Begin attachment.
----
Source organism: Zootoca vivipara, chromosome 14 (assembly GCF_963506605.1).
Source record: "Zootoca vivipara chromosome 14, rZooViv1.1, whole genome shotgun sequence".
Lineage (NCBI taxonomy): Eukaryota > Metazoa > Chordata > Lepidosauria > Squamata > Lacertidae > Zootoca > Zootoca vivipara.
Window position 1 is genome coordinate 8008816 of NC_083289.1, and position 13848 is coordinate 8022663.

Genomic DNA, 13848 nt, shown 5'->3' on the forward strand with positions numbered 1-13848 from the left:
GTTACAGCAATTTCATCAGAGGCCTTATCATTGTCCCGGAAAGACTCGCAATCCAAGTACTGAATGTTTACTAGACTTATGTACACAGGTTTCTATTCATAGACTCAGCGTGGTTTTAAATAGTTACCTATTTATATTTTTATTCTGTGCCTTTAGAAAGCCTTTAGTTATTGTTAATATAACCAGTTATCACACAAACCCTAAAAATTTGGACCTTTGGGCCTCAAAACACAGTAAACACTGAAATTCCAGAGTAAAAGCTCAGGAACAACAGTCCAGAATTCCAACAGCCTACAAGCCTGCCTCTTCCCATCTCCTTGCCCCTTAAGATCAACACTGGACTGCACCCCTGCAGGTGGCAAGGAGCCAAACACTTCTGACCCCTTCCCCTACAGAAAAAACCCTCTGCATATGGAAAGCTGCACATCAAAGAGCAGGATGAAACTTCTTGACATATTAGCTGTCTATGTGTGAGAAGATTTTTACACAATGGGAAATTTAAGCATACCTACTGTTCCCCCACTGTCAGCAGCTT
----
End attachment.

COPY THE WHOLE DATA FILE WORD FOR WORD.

Source organism: Zootoca vivipara, chromosome 14 (assembly GCF_963506605.1).
Source record: "Zootoca vivipara chromosome 14, rZooViv1.1, whole genome shotgun sequence".
Lineage (NCBI taxonomy): Eukaryota > Metazoa > Chordata > Lepidosauria > Squamata > Lacertidae > Zootoca > Zootoca vivipara.
Window position 1 is genome coordinate 8008816 of NC_083289.1, and position 13848 is coordinate 8022663.

Genomic DNA, 13848 nt, shown 5'->3' on the forward strand with positions numbered 1-13848 from the left:
GTTACAGCAATTTCATCAGAGGCCTTATCATTGTCCCGGAAAGACTCGCAATCCAAGTACTGAATGTTTACTAGACTTATGTACACAGGTTTCTATTCATAGACTCAGCGTGGTTTTAAATAGTTACCTATTTATATTTTTATTCTGTGCCTTTAGAAAGCCTTTAGTTATTGTTAATATAACCAGTTATCACACAAACCCTAAAAATTTGGACCTTTGGGCCTCAAAACACAGTAAACACTGAAATTCCAGAGTAAAAGCTCAGGAACAACAGTCCAGAATTCCAACAGCCTACAAGCCTGCCTCTTCCCATCTCCTTGCCCCTTAAGATCAACACTGGACTGCACCCCTGCAGGTGGCAAGGAGCCAAACACTTCTGACCCCTTCCCCTACAGAAAAAACCCTCTGCATATGGAAAGCTGCACATCAAAGAGCAGGATGAAACTTCTTGACATATTAGCTGTCTATGTGTGAGAAGATTTTTACACAATGGGAAATTTAAGCATACCTACTGTTCCCCCACTGTCAGCAGCTT